One thing about converted hangars, since some bankrupt company in Texas stole all of California’s money for utilities, there’s basically no way you can hope to heat a place like that even if we controlled all the oil in the Middle East. It was cold in there and my daughter’s team started the day playing as if they were in the cast iron or the tin foil division instead of gold. City Beach black stomped them. Once again, they seemed to find every seam in the defense, serve every ball below knee height, and always stood exactly in the right place whenever my daughter’s team managed to get a ball set for a decent swing. This is, after all, the City Beach division where one club has three team’s in the region’s top nine. The result was so one-sided, we couldn’t even get to complain about the ref. To be honest, there was some talk about the ref who was for the first time this year calling the sets very very tight. If the ball spun at all, the whistle would blow. She did it in consistent fashion, but it raised one of those interesting questions about how tight should you call fourteens matches.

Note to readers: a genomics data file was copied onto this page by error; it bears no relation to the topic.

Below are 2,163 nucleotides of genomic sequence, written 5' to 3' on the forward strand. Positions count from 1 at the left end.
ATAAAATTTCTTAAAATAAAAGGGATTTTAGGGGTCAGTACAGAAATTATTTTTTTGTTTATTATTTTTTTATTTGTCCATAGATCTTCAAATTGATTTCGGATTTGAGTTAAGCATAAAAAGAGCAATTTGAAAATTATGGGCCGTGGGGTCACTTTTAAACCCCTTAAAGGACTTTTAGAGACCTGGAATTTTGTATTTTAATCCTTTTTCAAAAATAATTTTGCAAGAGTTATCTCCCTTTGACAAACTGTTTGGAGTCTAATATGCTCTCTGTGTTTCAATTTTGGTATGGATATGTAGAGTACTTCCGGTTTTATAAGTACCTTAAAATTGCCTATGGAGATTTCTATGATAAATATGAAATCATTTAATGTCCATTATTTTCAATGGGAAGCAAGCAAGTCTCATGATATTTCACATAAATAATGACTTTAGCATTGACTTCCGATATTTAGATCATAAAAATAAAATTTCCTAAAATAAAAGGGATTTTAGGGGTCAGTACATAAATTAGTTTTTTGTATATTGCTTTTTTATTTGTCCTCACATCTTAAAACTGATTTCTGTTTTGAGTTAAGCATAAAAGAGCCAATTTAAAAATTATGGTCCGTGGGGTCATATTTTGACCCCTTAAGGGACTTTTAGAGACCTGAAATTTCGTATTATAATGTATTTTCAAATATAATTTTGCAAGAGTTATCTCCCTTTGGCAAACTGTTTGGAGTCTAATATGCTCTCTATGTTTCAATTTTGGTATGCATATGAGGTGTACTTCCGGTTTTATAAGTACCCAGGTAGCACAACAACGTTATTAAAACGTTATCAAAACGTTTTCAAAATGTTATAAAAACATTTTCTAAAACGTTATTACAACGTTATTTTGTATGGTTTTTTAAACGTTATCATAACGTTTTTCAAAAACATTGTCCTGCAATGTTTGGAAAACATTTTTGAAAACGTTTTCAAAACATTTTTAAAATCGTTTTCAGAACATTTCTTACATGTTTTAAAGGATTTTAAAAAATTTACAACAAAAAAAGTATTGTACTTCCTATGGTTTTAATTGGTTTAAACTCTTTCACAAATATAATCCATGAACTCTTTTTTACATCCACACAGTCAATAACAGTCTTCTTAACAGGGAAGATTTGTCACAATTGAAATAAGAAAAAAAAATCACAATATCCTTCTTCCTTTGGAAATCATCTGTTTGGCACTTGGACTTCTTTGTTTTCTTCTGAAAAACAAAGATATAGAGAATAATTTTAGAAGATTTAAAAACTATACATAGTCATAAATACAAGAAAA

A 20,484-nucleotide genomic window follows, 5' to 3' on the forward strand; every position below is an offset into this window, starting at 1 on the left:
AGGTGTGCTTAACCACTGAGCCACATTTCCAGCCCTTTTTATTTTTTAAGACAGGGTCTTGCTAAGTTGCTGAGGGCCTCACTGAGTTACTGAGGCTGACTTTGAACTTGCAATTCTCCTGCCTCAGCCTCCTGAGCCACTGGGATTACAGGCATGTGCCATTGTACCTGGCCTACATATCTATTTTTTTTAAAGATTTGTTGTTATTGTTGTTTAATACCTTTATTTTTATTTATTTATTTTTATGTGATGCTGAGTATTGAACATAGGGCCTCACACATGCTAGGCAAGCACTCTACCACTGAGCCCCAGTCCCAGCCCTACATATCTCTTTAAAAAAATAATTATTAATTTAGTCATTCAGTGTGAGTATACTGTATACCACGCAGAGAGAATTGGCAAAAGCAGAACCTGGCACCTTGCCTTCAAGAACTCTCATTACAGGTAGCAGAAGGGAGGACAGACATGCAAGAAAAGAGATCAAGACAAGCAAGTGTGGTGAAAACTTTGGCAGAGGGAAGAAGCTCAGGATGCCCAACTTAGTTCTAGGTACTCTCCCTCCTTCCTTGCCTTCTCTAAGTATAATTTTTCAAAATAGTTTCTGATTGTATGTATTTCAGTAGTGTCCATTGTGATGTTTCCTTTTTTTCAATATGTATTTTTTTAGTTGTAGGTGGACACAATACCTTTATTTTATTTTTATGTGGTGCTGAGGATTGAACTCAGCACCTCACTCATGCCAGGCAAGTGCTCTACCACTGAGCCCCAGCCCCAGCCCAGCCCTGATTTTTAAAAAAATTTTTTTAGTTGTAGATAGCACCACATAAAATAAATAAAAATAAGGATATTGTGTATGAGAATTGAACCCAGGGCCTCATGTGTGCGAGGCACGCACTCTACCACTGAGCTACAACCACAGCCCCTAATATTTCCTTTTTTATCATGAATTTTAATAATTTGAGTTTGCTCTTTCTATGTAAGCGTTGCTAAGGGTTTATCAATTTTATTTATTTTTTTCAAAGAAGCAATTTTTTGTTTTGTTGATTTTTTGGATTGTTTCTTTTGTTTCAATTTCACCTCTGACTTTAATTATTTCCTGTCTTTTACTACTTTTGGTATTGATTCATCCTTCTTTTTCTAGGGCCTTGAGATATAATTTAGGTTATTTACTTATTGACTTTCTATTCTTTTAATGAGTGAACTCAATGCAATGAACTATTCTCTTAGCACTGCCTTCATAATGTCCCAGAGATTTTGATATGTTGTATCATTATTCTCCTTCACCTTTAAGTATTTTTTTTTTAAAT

I’m not sure my daughter’s team broke sixteen points in either game.
For whatever reason, we were dropped into a pool that included exactly the same teams we played or would have played in Salinas in the last qualifier, so the next match was with Delta Valley. The first game against Delta Valley was even worse. Delta Valley has two good setters, a very tall middle with good agility who can even dive for short balls when she’s in the back row, another less tall middle who serves extremely well, steady ball control type leftside players, and a coach who I think has been coaching top 14’ teams since Top Gun was actually shown in theaters. All those things seemed to come to bear as the score was something like 25-8. I will confess. My daughter has played on teams that had whole days like this where they never won a match. Actually, one time, they played five matches without winning a game. It’s a horrible thing. Someone else’s chlidren are stomping your children and you’re sitting in your folding chair thinking of things to say like, I liked the way you passed that one ball or that was a good dig in the back corner or worst of all, “Did it hurt your arms when you had to try to dig that big girl’s hits?” The rest of the time, you sit there and do things like blame your daughter’s coach, complain that they have her in the wrong position, or that all her teammates are talentless oafs who don’t deserve a teammate like your kid. Certainly, you stop posting on volleyball bulletin boards.